Hash Size Vs Read Identity, Mosaik Or Other Ngs Mapping Tools
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11.9 years ago
Rm 8.2k

I working on Illumina reads mapping using Mosaik. From the manuals and literature, I learnt that "hash size" plays a role in mapping efficiency to reference, as well as computational time of run.

What I learnt (correct me if Iam worng): larger hash size -->less efficient mapping and shorter the run time.

But when Iam trying to standardise the Hash size for mapping to Drosophila genome. With no mismatches allowed and complete (100%) alignment of reads to reference. I am getting way more number of reads mapped to the reference at larger (hs-17) Hash size (compared to hs-16 to hs 11) and It runs many times faster.

I am little sceptical with this observation. Does "not allowing" any mismatches increases mapping efficiency? and also does number of hash positions per seed affect? I appreciate some light on this topic.

next-gen sequencing mapping • 3.0k views
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Entering edit mode
11.9 years ago
Mrawlins ▴ 430

It seems that the number associates with hs is not the size of the hash per se, but the size of nucleotide oligomer that gets put into the hash. So hs 17 will be a smaller hash of 17-bp sequences than hs 11 (11-bp sequences). The larger sequences will result in fewer random hits, but a sequence that's too long will have enough sequencing errors to give bad matches. That's what it seems like from their description.

Disallowing mismatches increases the algorithm's speed and memory efficiency. Thus it can consider more candidates in the same amount of time. The idea behind most of these algorithms is to look for an exact match (or near-exact match) of a "seed" sequence, then extend that seed. A fixed seed size is used, which seems to be what the hs parameter refers to. If the seed is short enough that mismatches are not expected (based on the sequencer's error rate and the mutation rate of the sample NA) then disallowing seed mismatches speeds things up with no effect on quality.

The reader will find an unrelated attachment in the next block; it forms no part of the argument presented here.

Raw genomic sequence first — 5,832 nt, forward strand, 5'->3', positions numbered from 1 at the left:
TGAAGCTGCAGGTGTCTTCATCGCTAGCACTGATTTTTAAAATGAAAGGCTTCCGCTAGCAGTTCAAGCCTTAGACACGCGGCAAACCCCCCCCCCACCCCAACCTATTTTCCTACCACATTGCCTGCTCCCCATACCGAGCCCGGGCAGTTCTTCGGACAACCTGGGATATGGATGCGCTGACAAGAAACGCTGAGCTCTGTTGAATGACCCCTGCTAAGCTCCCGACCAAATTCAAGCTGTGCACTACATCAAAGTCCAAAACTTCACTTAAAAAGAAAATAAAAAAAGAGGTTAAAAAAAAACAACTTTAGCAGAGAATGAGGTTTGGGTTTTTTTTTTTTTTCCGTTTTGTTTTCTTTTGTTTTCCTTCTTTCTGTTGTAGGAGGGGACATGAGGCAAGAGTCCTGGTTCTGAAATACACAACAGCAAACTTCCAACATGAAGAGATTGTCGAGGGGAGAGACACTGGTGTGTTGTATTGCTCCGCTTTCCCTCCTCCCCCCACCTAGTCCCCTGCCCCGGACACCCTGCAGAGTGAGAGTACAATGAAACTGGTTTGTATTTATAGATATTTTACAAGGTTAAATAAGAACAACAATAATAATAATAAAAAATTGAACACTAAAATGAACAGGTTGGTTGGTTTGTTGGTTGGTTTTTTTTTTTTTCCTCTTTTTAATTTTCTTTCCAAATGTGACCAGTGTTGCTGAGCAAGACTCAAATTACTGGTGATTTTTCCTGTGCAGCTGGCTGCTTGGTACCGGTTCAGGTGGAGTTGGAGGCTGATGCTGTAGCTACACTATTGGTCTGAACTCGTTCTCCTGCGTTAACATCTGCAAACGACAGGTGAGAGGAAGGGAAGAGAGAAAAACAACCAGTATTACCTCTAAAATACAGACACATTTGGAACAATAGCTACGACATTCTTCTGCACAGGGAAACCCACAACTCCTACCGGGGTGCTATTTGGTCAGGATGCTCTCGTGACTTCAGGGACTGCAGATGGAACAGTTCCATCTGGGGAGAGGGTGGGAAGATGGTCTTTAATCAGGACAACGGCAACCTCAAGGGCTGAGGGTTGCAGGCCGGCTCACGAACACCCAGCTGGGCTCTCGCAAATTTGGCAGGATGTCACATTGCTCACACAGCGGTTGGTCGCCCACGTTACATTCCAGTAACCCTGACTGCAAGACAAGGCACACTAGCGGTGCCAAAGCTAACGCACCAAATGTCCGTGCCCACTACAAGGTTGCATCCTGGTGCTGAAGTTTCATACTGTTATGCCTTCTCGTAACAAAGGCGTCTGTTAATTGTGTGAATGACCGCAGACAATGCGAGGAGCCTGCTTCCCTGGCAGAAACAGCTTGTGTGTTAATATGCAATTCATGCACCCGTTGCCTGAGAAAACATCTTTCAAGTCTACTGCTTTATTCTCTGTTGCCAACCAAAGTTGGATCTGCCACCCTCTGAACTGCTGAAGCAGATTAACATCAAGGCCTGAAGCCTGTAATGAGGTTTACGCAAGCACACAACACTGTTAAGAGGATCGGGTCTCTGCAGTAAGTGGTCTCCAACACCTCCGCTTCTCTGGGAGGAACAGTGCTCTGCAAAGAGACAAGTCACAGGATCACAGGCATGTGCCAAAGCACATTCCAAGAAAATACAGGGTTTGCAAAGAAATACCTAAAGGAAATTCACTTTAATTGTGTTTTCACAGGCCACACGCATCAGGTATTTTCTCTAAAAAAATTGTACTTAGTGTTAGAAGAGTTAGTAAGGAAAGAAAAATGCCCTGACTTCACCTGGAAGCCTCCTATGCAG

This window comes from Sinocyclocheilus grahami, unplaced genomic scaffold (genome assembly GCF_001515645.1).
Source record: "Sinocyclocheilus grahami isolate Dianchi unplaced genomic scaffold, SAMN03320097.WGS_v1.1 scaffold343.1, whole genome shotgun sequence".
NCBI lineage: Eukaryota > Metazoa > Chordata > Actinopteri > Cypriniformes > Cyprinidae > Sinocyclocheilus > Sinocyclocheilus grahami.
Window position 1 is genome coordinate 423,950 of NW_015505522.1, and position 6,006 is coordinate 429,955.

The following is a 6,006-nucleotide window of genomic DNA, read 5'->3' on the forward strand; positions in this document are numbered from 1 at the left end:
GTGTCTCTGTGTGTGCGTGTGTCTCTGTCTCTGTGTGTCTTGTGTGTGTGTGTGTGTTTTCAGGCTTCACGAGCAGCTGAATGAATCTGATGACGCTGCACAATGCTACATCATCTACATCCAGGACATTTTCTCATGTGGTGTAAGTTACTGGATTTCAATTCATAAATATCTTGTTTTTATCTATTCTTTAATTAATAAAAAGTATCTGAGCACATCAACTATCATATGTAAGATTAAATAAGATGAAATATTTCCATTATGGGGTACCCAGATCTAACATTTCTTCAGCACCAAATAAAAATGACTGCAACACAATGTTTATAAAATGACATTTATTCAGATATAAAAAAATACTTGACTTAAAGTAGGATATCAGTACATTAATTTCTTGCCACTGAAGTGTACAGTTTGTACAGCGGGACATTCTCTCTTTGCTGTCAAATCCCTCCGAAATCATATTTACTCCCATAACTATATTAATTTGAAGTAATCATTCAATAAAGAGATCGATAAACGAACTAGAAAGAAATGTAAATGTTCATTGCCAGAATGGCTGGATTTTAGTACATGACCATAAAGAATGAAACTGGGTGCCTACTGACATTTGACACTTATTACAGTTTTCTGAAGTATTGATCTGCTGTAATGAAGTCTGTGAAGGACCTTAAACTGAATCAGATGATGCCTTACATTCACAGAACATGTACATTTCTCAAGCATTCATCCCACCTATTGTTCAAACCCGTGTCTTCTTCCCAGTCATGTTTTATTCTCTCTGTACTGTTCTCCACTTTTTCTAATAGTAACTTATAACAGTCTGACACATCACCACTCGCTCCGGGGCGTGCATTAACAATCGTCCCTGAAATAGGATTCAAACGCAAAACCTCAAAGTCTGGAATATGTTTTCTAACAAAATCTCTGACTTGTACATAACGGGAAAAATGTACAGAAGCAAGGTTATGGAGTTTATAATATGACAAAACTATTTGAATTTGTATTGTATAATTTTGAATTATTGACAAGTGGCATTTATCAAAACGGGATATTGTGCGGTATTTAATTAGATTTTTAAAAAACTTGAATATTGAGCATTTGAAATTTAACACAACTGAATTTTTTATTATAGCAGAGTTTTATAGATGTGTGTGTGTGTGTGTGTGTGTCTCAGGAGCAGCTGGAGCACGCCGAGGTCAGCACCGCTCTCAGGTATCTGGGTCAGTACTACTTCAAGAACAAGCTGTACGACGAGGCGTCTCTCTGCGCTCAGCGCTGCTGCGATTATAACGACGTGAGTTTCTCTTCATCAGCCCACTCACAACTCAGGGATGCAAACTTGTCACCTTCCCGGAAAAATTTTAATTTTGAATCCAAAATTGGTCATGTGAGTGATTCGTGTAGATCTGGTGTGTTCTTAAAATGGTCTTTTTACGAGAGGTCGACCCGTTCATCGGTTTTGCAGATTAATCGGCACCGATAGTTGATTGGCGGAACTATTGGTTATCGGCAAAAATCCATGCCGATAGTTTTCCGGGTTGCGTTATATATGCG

In your case, I would expect a 17-bp hash size to run faster than 11-bp, as there will be fewer potential hits for any given sequence (i.e. each sequence hashed is more likely to be unique). I would also expect it to be more accurate, since fewer random matches will be tried out and the probability of false positive/negative results decreases. I expect that trend to continue until the hash size is so large that the probability of a mutation or sequencing error becomes large, at which point it will still speed up, but lose accuracy.

By way of information, the computer scientists have a definition of the term hash size that is completely different from this use of the term hash size.

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Thanks @mrawlins for the clarification. Hs-18 onwards no. of hits started decreasing. And also in my case when I select "single" hash per seed, no. of hits were more compared to "multi" (9) or "all".

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